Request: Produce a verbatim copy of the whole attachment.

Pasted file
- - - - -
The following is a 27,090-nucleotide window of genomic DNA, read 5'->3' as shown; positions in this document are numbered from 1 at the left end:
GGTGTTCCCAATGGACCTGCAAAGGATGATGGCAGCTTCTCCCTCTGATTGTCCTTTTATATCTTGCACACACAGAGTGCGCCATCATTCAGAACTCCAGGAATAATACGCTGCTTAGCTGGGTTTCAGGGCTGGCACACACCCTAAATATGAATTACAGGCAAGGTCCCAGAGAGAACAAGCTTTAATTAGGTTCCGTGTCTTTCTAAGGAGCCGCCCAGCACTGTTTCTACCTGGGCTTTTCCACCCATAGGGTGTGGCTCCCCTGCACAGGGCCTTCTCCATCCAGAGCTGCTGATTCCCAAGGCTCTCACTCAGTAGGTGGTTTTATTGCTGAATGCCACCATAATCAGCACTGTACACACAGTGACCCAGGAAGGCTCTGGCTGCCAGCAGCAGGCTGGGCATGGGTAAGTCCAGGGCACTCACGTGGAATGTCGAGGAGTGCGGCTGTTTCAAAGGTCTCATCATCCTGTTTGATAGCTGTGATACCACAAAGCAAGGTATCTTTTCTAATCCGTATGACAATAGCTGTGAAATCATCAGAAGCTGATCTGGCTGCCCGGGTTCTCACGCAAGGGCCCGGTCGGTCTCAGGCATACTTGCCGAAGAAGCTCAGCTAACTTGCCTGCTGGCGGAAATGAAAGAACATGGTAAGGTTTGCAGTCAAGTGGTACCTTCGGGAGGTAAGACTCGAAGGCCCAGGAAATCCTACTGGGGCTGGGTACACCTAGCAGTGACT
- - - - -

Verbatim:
The following is a 27,090-nucleotide window of genomic DNA, read 5'->3' as shown; positions in this document are numbered from 1 at the left end:
GGTGTTCCCAATGGACCTGCAAAGGATGATGGCAGCTTCTCCCTCTGATTGTCCTTTTATATCTTGCACACACAGAGTGCGCCATCATTCAGAACTCCAGGAATAATACGCTGCTTAGCTGGGTTTCAGGGCTGGCACACACCCTAAATATGAATTACAGGCAAGGTCCCAGAGAGAACAAGCTTTAATTAGGTTCCGTGTCTTTCTAAGGAGCCGCCCAGCACTGTTTCTACCTGGGCTTTTCCACCCATAGGGTGTGGCTCCCCTGCACAGGGCCTTCTCCATCCAGAGCTGCTGATTCCCAAGGCTCTCACTCAGTAGGTGGTTTTATTGCTGAATGCCACCATAATCAGCACTGTACACACAGTGACCCAGGAAGGCTCTGGCTGCCAGCAGCAGGCTGGGCATGGGTAAGTCCAGGGCACTCACGTGGAATGTCGAGGAGTGCGGCTGTTTCAAAGGTCTCATCATCCTGTTTGATAGCTGTGATACCACAAAGCAAGGTATCTTTTCTAATCCGTATGACAATAGCTGTGAAATCATCAGAAGCTGATCTGGCTGCCCGGGTTCTCACGCAAGGGCCCGGTCGGTCTCAGGCATACTTGCCGAAGAAGCTCAGCTAACTTGCCTGCTGGCGGAAATGAAAGAACATGGTAAGGTTTGCAGTCAAGTGGTACCTTCGGGAGGTAAGACTCGAAGGCCCAGGAAATCCTACTGGGGCTGGGTACACCTAGCAGTGACT